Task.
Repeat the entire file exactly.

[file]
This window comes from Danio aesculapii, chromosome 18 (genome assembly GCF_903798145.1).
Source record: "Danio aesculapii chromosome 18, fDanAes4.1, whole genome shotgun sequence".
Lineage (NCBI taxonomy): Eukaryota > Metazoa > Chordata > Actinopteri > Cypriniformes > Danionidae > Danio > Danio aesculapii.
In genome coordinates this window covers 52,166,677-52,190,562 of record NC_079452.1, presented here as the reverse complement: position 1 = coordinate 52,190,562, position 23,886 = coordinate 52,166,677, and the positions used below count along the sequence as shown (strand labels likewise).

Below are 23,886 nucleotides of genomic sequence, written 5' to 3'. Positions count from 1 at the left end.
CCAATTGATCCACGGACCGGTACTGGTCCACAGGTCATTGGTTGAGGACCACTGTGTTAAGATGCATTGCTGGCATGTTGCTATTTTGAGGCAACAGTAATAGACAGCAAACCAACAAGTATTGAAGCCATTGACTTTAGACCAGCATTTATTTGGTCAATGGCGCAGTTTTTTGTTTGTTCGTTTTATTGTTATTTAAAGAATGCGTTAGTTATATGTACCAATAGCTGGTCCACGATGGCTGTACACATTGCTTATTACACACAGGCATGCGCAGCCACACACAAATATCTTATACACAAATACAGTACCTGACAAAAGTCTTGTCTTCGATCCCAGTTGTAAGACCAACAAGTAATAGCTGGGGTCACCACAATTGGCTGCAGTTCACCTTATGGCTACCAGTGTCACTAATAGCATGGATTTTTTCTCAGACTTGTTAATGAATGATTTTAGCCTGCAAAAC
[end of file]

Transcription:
This window comes from Danio aesculapii, chromosome 18 (genome assembly GCF_903798145.1).
Source record: "Danio aesculapii chromosome 18, fDanAes4.1, whole genome shotgun sequence".
Lineage (NCBI taxonomy): Eukaryota > Metazoa > Chordata > Actinopteri > Cypriniformes > Danionidae > Danio > Danio aesculapii.
In genome coordinates this window covers 52,166,677-52,190,562 of record NC_079452.1, presented here as the reverse complement: position 1 = coordinate 52,190,562, position 23,886 = coordinate 52,166,677, and the positions used below count along the sequence as shown (strand labels likewise).

Below are 23,886 nucleotides of genomic sequence, written 5' to 3'. Positions count from 1 at the left end.
CCAATTGATCCACGGACCGGTACTGGTCCACAGGTCATTGGTTGAGGACCACTGTGTTAAGATGCATTGCTGGCATGTTGCTATTTTGAGGCAACAGTAATAGACAGCAAACCAACAAGTATTGAAGCCATTGACTTTAGACCAGCATTTATTTGGTCAATGGCGCAGTTTTTTGTTTGTTCGTTTTATTGTTATTTAAAGAATGCGTTAGTTATATGTACCAATAGCTGGTCCACGATGGCTGTACACATTGCTTATTACACACAGGCATGCGCAGCCACACACAAATATCTTATACACAAATACAGTACCTGACAAAAGTCTTGTCTTCGATCCCAGTTGTAAGACCAACAAGTAATAGCTGGGGTCACCACAATTGGCTGCAGTTCACCTTATGGCTACCAGTGTCACTAATAGCATGGATTTTTTCTCAGACTTGTTAATGAATGATTTTAGCCTGCAAAAC